Le Morte d'Arthur is centred on "the byrth, lyf, and acts of the sayd Arthur [and] of his noble knyghts of the Round Table". Malory follows Arthur from his youth to his death. The very birth of the protagonist is an adventure mixed with a supernatural event. Then we learn how Arthur assumes the title of king after pulling a magical sword from a stone. The romance closes up after the adulterous affair between Queen Guinevere, Arthur's wife, and Sir Lancelot and the subsequent dispersion of the Knights of the Round Table.

Some consider Malory's work a mere compilation of the existing stories about Arthur and his knights. He does much more that: he selects, abridges, adapts and rearranges the sources. By doing so he shows his thorough knowledge of medieval French and English literature. He also displays an outstanding quality as an author. Moreover he inserts original elements in his romance: he omits much information from the sources and replaces it with original material: for example, he invents the story of Gareth.

Malory retains a basic structure to his narrative that has remained the same in most of the subsequent versions of Arthur's legend. (see ppt other sources Arthur).

The work can be divided into the following sections:

  • 1. The birth and rise of Arthur
  • 2. King Arthur's war against the Romans
  • 3. The book of Launcelot
  • 4. The book of Gareth (brother of Gawain)
  • 5. Tristram and Isolde
  • 6. The Quest of the Holy Grail
  • 7. The affair between Launcelot and Guinevere
  • 8. The breaking of the Knights of the Round Table and the death of Arthur

The printer William Caxton edited and rearranged the book giving it its final form (21 books).

Narrative techniques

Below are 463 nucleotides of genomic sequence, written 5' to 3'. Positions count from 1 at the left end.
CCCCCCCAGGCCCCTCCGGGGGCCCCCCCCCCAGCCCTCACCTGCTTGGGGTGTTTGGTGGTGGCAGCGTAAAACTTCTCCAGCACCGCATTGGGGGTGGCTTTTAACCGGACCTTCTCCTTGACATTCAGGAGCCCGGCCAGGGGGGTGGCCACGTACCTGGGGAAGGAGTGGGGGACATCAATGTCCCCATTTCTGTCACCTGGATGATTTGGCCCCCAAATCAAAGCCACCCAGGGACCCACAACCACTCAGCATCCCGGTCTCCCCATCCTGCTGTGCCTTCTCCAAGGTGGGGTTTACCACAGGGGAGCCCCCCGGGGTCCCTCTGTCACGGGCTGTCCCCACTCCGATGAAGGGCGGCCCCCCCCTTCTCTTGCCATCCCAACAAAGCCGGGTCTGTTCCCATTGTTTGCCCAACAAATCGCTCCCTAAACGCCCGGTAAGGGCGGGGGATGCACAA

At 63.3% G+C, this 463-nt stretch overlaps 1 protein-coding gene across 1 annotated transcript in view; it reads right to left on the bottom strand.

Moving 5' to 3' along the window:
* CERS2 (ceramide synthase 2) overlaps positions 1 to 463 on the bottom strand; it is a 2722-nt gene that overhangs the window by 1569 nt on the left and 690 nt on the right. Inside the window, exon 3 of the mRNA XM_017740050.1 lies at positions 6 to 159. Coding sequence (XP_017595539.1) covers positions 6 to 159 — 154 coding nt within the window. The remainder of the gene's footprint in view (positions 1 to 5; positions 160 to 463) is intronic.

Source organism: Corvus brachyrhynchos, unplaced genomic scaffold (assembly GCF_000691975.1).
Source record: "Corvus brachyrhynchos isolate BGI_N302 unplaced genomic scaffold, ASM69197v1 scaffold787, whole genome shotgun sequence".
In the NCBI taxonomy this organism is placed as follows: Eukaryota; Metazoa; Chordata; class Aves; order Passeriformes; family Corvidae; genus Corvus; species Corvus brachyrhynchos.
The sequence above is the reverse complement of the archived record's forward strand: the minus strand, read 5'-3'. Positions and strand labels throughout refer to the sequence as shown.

The first English prose fiction is quite episodic. It mixes dialogues with narrative. The language is very simple. The sentences are long but always clear even though Malory does not pay much attention to grammar.

It is sometimes quite difficult to fix a limit between what is actual from what is imaginary.

Setting and characters

The setting in time and place is quite vague and the characters are not delineated: Arthur has got "grey eyes", Lancelot and Tristram are "big men" and all the ladies are "fair". Chivalry is described in a simple way.


Chivalry is one of the main themes. Throughout the text we can read about the code of ethics that the Knights of the Round Table have to honour. The characters uphold those values even though they break their vows on various occasions.

Love is declined in his various forms: the Knights' love for Arthur, love of God, love of family, courtly love

Role of women: women play a subservient role in the prose fiction. Many of them do not even have a name. The author focuses on them when he depicts them as dangerous. It is then that they become temptresses and witches. The kingdom comes to its end when Guinevere, the most powerful woman in Camelot, is unable to deal her affair with Lancelot.

LnT suggests:

LnT A slide show designed to facilitate the presentation of Thomas Malory's main work.

LnT The audiobook platform has decided that, for as long as schools are closed, anyone can listen to a vast selection of its titles. Simply visit from any web browser to get started. No log-ins, credit card or passwords needed. Here is to you 

The Story of King Arthur and His Knights

  • Written By: Howard Pyle
  • Narrated by: Stuart Langton
  • Length: 10hrs 55mins